On the way back to Mom's we passed through West Hartford, and Rich took us a bit out of the way so that we could drive by 93 Grennan Road, where I'd lived much of my early years with Grandma and Grandpa Law. Marlene and I had gone back there many years ago - and the neighborhood seemed depressingly tacky then, but now it has come back up, and looked fine. But I could recognize the house only by the address. With it painted white rather than the gray that I knew, and all the trees around it gone, the maples in front, the low-trimmed yews under the windows, and the tall pine screening the side porch, it did not seem like the same place at all. It looked naked and blocky and uninteresting, not the warm home I remembered. So we drove by and then continued back to Mom's.
At Mom's we had a moment for coffee, and then packed up our few things and drove back to Kingston.
In the past, as family members have died, somehow their loss has felt to me as though lights have gone out. And the places they lived have shifted from being warm-feeling towns to which I had a connection, sometimes even an ancient one, to being meaningless coordinates on a map; unrelated to me.
This reunion was a time of reconnection, and lights going on - places becoming homes again, lived in by my own family. I had not known that this was possible. It was a very happy weekend.
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It's raining again. Lately I've been seeing yellow lines and markings all over the sidewalks and the driveway. I wondered if they were supposed to indicate cracks and areas that needed repair. There were a lot more this morning on the wet pavement and it finally dawned on me that they are actually accumulations of pollen that the rain has concentrated as it dried. So many trees are in flower - honey locust, mock orange, and I don't know what all else.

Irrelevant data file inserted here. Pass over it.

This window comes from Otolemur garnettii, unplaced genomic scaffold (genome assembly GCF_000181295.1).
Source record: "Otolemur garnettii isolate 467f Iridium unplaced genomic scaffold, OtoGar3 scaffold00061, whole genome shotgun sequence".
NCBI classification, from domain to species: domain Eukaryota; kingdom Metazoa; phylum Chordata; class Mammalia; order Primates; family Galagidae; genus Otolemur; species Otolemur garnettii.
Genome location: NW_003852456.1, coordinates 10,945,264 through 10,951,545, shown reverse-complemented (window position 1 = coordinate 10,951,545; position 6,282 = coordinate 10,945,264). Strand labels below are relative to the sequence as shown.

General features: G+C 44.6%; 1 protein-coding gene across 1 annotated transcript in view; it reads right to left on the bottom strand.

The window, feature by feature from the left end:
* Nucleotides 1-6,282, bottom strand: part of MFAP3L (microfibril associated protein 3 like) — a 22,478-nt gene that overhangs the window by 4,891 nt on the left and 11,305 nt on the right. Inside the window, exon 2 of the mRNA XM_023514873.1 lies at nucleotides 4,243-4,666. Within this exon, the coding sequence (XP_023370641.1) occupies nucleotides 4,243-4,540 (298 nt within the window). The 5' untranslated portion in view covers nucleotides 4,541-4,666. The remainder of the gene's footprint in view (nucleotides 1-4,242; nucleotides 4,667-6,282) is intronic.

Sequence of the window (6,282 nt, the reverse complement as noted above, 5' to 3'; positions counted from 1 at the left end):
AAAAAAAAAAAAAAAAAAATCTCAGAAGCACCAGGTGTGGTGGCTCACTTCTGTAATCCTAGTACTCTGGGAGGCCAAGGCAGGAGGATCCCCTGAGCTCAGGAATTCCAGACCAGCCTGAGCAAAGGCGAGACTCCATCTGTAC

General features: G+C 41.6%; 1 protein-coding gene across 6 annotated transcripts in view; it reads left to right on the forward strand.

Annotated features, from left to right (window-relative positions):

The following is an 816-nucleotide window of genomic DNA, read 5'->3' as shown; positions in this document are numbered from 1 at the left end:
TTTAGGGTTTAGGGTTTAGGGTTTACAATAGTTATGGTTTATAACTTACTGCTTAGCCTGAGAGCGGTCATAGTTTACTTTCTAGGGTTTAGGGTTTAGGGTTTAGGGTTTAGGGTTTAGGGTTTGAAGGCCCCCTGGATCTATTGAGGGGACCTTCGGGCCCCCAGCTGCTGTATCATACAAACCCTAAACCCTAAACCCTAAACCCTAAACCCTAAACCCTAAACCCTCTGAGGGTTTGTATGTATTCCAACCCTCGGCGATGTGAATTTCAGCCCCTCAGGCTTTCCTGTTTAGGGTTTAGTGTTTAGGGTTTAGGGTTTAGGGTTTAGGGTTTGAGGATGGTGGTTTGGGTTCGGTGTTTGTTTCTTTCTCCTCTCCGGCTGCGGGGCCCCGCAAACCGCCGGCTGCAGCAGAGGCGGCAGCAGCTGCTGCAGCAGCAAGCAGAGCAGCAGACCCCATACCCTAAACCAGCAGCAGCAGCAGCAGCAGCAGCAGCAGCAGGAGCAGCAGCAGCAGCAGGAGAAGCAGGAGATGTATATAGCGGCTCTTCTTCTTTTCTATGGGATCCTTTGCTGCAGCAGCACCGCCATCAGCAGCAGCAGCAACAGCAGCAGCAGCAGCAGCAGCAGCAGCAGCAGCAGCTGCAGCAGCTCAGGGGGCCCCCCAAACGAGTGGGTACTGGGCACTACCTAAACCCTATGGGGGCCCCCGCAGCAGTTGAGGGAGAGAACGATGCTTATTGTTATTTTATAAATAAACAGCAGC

Yesterday was beautiful. So, not to miss what is proving to be a rare occasion this spring, I drove out to Ashokan. I've been wanting to get some photos around the reservoir because I find it achingly beautiful. If I could have a house anywhere, it would be right there, with that view of the mountains. Here are two of the photos I took.
And a house not far away:
The theme music for the Ken Burns' mini-series, The Civil War shown about a decade ago on PBS, is a piece called "Ashokan Farewell". It was written by a local musician, Jay Unger. I'd found the music haunting and the series wonderful - cried my way through many of the segments without always being sure why. Only after I'd moved up here did I learn the name of the theme song and its association with this area. It fits somehow. (If you have RealPlayer and would like to hear Jay Unger and Molly Mason play Ashokan Farewell, click here. ) Now you can see the land this music commemorates.
To learn more about Jay and Molly, you can go to their home page . In addition they have a monthly radio show called Dancing on Air - information about the show and a wonderful collection of past broadcasts are archived here.